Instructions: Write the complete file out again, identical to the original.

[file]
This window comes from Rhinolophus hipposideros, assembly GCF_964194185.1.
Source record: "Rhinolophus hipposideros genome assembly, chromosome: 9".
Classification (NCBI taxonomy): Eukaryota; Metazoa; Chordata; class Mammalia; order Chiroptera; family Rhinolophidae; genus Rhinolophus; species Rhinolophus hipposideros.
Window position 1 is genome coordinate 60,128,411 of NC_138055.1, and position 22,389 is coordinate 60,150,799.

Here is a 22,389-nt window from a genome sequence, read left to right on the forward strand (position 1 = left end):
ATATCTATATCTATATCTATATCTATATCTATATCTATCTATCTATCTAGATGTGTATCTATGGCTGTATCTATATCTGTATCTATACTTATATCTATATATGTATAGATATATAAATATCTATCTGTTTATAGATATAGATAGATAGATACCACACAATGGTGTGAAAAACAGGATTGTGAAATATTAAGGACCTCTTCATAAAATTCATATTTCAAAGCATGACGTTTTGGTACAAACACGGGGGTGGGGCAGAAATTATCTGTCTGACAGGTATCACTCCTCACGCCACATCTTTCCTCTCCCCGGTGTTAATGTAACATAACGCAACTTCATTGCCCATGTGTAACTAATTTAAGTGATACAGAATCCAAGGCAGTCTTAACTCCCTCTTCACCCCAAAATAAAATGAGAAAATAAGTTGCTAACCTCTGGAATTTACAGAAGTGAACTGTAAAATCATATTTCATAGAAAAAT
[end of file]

This window comes from Rhinolophus hipposideros, assembly GCF_964194185.1.
Source record: "Rhinolophus hipposideros genome assembly, chromosome: 9".
Classification (NCBI taxonomy): Eukaryota; Metazoa; Chordata; class Mammalia; order Chiroptera; family Rhinolophidae; genus Rhinolophus; species Rhinolophus hipposideros.
Window position 1 is genome coordinate 60,128,411 of NC_138055.1, and position 22,389 is coordinate 60,150,799.

Here is a 22,389-nt window from a genome sequence, read left to right on the forward strand (position 1 = left end):
ATATCTATATCTATATCTATATCTATATCTATATCTATCTATCTATCTAGATGTGTATCTATGGCTGTATCTATATCTGTATCTATACTTATATCTATATATGTATAGATATATAAATATCTATCTGTTTATAGATATAGATAGATAGATACCACACAATGGTGTGAAAAACAGGATTGTGAAATATTAAGGACCTCTTCATAAAATTCATATTTCAAAGCATGACGTTTTGGTACAAACACGGGGGTGGGGCAGAAATTATCTGTCTGACAGGTATCACTCCTCACGCCACATCTTTCCTCTCCCCGGTGTTAATGTAACATAACGCAACTTCATTGCCCATGTGTAACTAATTTAAGTGATACAGAATCCAAGGCAGTCTTAACTCCCTCTTCACCCCAAAATAAAATGAGAAAATAAGTTGCTAACCTCTGGAATTTACAGAAGTGAACTGTAAAATCATATTTCATAGAAAAAT